Are you kidding me?

So much is changing so fast. Are you keeping up?  Speed, change, innovation.  Moving faster all the time.  The research firm Gartner believes the personal cloud will replace the PC as the center of our digital lives in 2014.  So in less than 2 years the PC as we know it is dead.  Hey PC, we hardly knew ya!  Just as Steve Jobs predicted.  We are now definitely in the post PC world.

That cloud thing is becoming really important really quickly.  For consumers and businesses.  We have covered a number of emerging business opportunities recently but we are really at the tip of the iceberg.

Cloud services will become the glue that connects the web of devices that users choose to access their daily life in the cloud. The new iPad may be the most impressive piece of computing hardware ever seen. Yet its true power is held back by large enterprise software corporations that cannot keep pace with the new devices designed with cloud computing in mind…. It’s as if they’ve completely ignored one of the most successful computing platforms ever built, outselling the total number of PCs its closest competitor sold last quarter.

With the new iPad sold out, it seems only a matter of time that those not on board with the cloud — and with their wares available on any device — will face an existential question.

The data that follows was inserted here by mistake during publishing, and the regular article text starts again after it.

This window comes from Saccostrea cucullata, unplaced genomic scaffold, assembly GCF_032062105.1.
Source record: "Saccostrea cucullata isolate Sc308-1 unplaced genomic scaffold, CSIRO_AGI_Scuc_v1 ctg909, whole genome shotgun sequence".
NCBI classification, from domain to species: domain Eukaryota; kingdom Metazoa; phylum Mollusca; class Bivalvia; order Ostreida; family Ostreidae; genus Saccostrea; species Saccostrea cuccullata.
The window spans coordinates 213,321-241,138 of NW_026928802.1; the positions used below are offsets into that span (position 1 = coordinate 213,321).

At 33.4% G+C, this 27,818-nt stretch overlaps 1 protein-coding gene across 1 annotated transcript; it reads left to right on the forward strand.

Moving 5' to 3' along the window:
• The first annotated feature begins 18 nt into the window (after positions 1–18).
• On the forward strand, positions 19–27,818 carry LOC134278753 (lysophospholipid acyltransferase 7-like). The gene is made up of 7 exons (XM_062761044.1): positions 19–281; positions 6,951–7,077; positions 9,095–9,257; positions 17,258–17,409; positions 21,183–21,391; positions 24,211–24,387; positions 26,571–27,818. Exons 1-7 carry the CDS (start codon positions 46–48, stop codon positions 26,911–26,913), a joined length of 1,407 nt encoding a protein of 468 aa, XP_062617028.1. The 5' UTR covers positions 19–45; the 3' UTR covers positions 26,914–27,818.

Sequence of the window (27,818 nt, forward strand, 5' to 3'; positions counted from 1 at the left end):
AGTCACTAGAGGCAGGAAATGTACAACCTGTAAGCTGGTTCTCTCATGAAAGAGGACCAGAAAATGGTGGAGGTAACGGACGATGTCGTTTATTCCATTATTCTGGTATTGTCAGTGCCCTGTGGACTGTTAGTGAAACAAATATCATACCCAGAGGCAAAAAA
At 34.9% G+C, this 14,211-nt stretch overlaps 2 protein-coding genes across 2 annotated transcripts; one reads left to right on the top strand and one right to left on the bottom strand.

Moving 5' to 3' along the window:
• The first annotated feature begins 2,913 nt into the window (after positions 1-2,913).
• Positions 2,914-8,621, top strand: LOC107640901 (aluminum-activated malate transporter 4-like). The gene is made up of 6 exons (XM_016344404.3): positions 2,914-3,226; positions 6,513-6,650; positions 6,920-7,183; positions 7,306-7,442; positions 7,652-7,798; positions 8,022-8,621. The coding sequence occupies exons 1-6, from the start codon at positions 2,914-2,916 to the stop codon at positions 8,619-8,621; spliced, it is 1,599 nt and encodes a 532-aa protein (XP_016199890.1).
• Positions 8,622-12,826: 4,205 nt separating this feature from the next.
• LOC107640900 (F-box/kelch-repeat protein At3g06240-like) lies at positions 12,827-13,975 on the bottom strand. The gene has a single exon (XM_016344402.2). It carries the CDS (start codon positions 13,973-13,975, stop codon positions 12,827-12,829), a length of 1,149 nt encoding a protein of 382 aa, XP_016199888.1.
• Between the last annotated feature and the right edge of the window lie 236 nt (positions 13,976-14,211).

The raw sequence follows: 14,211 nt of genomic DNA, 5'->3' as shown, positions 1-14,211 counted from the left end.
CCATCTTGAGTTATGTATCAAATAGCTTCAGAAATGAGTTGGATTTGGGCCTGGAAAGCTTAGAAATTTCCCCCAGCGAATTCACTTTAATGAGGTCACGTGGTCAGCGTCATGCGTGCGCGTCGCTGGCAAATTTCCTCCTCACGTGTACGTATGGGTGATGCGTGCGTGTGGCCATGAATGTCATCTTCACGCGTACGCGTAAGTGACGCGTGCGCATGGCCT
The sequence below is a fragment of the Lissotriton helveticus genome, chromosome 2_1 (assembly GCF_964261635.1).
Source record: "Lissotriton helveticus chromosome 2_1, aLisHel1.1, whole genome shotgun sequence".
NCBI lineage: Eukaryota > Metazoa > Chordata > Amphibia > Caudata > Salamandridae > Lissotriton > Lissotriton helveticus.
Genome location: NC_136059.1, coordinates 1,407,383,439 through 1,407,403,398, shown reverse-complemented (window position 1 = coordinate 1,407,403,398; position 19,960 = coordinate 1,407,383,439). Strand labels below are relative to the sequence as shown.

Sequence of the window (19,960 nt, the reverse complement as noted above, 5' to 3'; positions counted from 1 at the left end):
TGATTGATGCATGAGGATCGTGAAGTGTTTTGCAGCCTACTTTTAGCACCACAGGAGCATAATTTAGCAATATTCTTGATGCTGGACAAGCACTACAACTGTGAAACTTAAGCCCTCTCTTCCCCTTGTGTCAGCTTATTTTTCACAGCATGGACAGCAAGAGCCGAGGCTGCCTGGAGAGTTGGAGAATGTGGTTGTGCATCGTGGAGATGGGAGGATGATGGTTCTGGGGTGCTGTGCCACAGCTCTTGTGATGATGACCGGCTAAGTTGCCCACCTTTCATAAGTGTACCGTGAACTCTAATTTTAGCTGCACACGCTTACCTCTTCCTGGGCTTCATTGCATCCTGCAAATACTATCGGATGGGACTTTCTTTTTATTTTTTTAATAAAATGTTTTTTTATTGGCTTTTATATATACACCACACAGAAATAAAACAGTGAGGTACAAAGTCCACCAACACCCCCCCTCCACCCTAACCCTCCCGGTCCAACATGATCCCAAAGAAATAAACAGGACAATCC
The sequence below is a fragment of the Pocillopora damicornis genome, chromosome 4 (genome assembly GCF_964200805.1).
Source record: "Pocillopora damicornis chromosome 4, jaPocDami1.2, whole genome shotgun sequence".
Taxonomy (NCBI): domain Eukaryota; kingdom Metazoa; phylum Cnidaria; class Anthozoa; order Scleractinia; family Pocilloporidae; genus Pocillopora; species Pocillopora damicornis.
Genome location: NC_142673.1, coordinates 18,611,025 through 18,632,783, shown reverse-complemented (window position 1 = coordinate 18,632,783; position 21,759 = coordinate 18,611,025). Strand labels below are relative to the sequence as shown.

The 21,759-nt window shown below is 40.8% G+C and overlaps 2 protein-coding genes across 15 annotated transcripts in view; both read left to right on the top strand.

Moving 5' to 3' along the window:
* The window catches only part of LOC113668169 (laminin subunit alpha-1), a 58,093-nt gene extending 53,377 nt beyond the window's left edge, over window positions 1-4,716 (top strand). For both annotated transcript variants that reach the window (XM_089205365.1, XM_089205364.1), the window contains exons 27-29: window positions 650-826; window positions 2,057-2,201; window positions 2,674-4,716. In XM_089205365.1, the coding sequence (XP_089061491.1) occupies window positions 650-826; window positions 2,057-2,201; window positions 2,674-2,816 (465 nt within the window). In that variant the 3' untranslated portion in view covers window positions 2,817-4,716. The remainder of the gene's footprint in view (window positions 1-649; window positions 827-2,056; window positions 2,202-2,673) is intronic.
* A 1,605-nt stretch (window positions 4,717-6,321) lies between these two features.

Here are the headlines for you:

  • Users are more technologically-savvy and have very different expectations of technology.
  • The internet and social media have empowered and emboldened users.
  • The rise of powerful, affordable mobile devices changes the equation for users.
  • Users are innovators.
  • All users have similar technology available to them.
  • People are visual – Sounds like an iPad to me
  • Apps rock – they are great, they are pervasive and they are awesome
  • Why have a lot of stuff on your hard drive when you can access your stuff in the cloud when you need it
  • Mobile rocks and will be the primary way we interact with the web – desktop dead – being tethered dead, Niedermeyer dead

OK, I digress.  But the headline is, no more big hard drives, you will just put it in the cloud, so wherever you are you can access it.  Only portability you need now is your access device.  Take a look at what is coming soon.

Hey it is now in the cloud and easy to find. As my friend Johnny says, “Are you kidding me?”


Sunshine on a Cloudy Day!

Sing along time:

I’ve got sunshine on a cloudy day. When it’s cold outside I’ve got the month of May. I guess you’d say What can make me feel this way?